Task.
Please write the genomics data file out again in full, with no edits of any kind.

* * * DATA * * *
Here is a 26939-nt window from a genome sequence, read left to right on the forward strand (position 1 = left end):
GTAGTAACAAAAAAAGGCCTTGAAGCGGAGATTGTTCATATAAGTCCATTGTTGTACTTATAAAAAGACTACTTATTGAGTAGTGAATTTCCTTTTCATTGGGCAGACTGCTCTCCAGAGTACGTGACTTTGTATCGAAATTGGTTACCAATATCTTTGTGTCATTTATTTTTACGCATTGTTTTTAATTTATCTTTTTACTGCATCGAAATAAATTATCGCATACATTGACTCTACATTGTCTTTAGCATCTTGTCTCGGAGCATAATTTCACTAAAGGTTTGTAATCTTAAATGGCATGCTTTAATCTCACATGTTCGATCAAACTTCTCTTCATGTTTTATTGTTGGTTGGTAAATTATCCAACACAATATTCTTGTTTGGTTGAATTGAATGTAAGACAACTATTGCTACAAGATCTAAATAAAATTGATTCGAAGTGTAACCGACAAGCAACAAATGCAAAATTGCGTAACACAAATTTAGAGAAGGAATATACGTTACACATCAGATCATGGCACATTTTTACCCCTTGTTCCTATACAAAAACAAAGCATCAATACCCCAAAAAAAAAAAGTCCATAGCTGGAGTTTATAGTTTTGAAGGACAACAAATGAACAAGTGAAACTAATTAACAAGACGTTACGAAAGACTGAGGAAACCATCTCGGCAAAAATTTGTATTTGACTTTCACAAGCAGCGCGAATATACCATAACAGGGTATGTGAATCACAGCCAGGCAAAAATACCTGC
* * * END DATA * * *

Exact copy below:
Here is a 26939-nt window from a genome sequence, read left to right on the forward strand (position 1 = left end):
GTAGTAACAAAAAAAGGCCTTGAAGCGGAGATTGTTCATATAAGTCCATTGTTGTACTTATAAAAAGACTACTTATTGAGTAGTGAATTTCCTTTTCATTGGGCAGACTGCTCTCCAGAGTACGTGACTTTGTATCGAAATTGGTTACCAATATCTTTGTGTCATTTATTTTTACGCATTGTTTTTAATTTATCTTTTTACTGCATCGAAATAAATTATCGCATACATTGACTCTACATTGTCTTTAGCATCTTGTCTCGGAGCATAATTTCACTAAAGGTTTGTAATCTTAAATGGCATGCTTTAATCTCACATGTTCGATCAAACTTCTCTTCATGTTTTATTGTTGGTTGGTAAATTATCCAACACAATATTCTTGTTTGGTTGAATTGAATGTAAGACAACTATTGCTACAAGATCTAAATAAAATTGATTCGAAGTGTAACCGACAAGCAACAAATGCAAAATTGCGTAACACAAATTTAGAGAAGGAATATACGTTACACATCAGATCATGGCACATTTTTACCCCTTGTTCCTATACAAAAACAAAGCATCAATACCCCAAAAAAAAAAAGTCCATAGCTGGAGTTTATAGTTTTGAAGGACAACAAATGAACAAGTGAAACTAATTAACAAGACGTTACGAAAGACTGAGGAAACCATCTCGGCAAAAATTTGTATTTGACTTTCACAAGCAGCGCGAATATACCATAACAGGGTATGTGAATCACAGCCAGGCAAAAATACCTGC